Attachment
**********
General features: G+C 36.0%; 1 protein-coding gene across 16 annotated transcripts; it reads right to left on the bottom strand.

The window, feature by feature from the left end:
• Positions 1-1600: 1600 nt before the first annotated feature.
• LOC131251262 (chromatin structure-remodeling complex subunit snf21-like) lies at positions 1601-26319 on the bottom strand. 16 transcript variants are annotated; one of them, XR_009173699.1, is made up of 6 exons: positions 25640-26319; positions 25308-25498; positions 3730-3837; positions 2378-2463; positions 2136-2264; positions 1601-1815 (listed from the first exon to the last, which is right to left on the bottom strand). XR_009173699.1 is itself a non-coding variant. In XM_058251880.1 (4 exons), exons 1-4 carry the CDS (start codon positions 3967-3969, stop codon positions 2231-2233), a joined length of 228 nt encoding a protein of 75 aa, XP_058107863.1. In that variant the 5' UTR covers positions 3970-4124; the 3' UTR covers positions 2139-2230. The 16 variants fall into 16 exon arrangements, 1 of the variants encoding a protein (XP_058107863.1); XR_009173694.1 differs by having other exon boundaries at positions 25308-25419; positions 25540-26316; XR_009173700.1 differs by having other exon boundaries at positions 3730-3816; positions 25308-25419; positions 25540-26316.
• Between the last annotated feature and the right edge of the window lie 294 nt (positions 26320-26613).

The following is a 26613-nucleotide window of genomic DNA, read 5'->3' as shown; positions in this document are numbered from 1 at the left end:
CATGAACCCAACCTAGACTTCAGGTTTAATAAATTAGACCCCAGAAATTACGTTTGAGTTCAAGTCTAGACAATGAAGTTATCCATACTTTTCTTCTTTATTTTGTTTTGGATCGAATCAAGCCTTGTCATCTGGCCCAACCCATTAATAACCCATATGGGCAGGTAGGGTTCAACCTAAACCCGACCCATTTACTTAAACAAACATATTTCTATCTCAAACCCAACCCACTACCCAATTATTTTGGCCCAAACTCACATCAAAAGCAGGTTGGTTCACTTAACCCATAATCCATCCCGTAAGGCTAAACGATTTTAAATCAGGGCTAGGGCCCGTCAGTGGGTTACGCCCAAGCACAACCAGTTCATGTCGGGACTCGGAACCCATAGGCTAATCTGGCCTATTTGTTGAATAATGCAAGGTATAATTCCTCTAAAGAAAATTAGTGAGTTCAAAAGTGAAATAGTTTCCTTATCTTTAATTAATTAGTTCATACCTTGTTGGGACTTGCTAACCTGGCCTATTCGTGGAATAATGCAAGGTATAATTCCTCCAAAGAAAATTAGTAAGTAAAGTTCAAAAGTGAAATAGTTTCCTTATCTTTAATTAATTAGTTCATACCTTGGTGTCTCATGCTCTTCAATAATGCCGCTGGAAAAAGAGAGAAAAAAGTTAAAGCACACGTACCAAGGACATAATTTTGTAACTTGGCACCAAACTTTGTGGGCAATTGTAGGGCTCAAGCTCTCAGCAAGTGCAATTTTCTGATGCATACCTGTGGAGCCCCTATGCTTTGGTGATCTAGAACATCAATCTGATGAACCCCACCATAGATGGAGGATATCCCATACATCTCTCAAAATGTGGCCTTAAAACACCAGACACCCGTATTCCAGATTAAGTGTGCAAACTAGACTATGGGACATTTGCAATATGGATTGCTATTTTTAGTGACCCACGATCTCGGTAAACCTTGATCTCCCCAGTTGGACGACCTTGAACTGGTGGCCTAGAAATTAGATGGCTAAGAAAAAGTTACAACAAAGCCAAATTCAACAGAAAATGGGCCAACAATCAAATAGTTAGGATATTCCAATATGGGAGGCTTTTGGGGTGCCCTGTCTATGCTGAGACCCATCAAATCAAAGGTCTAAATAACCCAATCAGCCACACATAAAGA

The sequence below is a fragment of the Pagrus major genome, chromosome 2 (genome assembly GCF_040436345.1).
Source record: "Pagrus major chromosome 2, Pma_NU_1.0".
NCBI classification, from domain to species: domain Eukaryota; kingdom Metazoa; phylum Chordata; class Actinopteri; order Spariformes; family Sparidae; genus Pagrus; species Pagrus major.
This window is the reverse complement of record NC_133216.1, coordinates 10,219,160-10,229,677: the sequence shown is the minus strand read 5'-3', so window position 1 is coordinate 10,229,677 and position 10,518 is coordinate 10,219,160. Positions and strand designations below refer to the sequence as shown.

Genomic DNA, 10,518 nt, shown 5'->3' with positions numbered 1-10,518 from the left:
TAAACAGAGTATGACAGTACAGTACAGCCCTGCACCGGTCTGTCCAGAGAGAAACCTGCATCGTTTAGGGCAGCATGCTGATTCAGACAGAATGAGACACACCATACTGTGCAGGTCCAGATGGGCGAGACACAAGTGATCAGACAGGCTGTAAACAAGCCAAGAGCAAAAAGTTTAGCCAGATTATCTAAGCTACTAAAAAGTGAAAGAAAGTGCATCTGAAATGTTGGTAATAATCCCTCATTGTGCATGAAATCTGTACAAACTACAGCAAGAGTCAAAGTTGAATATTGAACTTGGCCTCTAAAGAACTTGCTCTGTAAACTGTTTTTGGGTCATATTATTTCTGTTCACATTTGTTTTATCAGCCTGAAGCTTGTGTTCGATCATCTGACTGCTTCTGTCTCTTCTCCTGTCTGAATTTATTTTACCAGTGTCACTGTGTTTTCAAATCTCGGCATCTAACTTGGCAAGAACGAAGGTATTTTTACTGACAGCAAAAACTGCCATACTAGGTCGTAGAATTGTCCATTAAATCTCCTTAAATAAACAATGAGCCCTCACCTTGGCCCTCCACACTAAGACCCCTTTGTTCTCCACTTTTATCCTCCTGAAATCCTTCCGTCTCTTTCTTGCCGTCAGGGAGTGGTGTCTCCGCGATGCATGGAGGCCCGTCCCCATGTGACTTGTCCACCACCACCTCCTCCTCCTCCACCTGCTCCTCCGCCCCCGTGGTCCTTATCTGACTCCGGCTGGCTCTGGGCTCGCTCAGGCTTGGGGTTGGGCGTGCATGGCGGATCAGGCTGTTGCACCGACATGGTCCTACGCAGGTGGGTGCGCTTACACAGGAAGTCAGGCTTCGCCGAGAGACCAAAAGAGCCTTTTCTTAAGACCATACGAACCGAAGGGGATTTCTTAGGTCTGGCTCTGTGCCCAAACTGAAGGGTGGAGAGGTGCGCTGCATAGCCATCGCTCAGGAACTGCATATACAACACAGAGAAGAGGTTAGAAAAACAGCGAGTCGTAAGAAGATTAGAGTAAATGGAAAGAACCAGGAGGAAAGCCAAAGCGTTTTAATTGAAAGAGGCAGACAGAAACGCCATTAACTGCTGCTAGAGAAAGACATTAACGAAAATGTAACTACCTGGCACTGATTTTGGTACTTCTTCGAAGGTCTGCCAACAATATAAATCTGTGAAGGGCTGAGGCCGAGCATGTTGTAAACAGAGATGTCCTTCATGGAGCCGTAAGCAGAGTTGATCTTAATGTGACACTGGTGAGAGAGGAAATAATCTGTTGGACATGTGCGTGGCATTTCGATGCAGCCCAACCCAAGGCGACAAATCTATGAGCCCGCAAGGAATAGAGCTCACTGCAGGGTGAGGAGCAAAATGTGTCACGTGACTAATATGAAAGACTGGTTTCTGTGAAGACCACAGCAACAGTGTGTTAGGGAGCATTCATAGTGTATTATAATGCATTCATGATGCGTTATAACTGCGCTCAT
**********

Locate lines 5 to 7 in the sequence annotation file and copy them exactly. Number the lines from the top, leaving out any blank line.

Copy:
• Between the last annotated feature and the right edge of the window lie 294 nt (positions 26320-26613).

The following is a 26613-nucleotide window of genomic DNA, read 5'->3' as shown; positions in this document are numbered from 1 at the left end:
CATGAACCCAACCTAGACTTCAGGTTTAATAAATTAGACCCCAGAAATTACGTTTGAGTTCAAGTCTAGACAATGAAGTTATCCATACTTTTCTTCTTTATTTTGTTTTGGATCGAATCAAGCCTTGTCATCTGGCCCAACCCATTAATAACCCATATGGGCAGGTAGGGTTCAACCTAAACCCGACCCATTTACTTAAACAAACATATTTCTATCTCAAACCCAACCCACTACCCAATTATTTTGGCCCAAACTCACATCAAAAGCAGGTTGGTTCACTTAACCCATAATCCATCCCGTAAGGCTAAACGATTTTAAATCAGGGCTAGGGCCCGTCAGTGGGTTACGCCCAAGCACAACCAGTTCATGTCGGGACTCGGAACCCATAGGCTAATCTGGCCTATTTGTTGAATAATGCAAGGTATAATTCCTCTAAAGAAAATTAGTGAGTTCAAAAGTGAAATAGTTTCCTTATCTTTAATTAATTAGTTCATACCTTGTTGGGACTTGCTAACCTGGCCTATTCGTGGAATAATGCAAGGTATAATTCCTCCAAAGAAAATTAGTAAGTAAAGTTCAAAAGTGAAATAGTTTCCTTATCTTTAATTAATTAGTTCATACCTTGGTGTCTCATGCTCTTCAATAATGCCGCTGGAAAAAGAGAGAAAAAAGTTAAAGCACACGTACCAAGGACATAATTTTGTAACTTGGCACCAAACTTTGTGGGCAATTGTAGGGCTCAAGCTCTCAGCAAGTGCAATTTTCTGATGCATACCTGTGGAGCCCCTATGCTTTGGTGATCTAGAACATCAATCTGATGAACCCCACCATAGATGGAGGATATCCCATACATCTCTCAAAATGTGGCCTTAAAACACCAGACACCCGTATTCCAGATTAAGTGTGCAAACTAGACTATGGGACATTTGCAATATGGATTGCTATTTTTAGTGACCCACGATCTCGGTAAACCTTGATCTCCCCAGTTGGACGACCTTGAACTGGTGGCCTAGAAATTAGATGGCTAAGAAAAAGTTACAACAAAGCCAAATTCAACAGAAAATGGGCCAACAATCAAATAGTTAGGATATTCCAATATGGGAGGCTTTTGGGGTGCCCTGTCTATGCTGAGACCCATCAAATCAAAGGTCTAAATAACCCAATCAGCCACACATAAAGA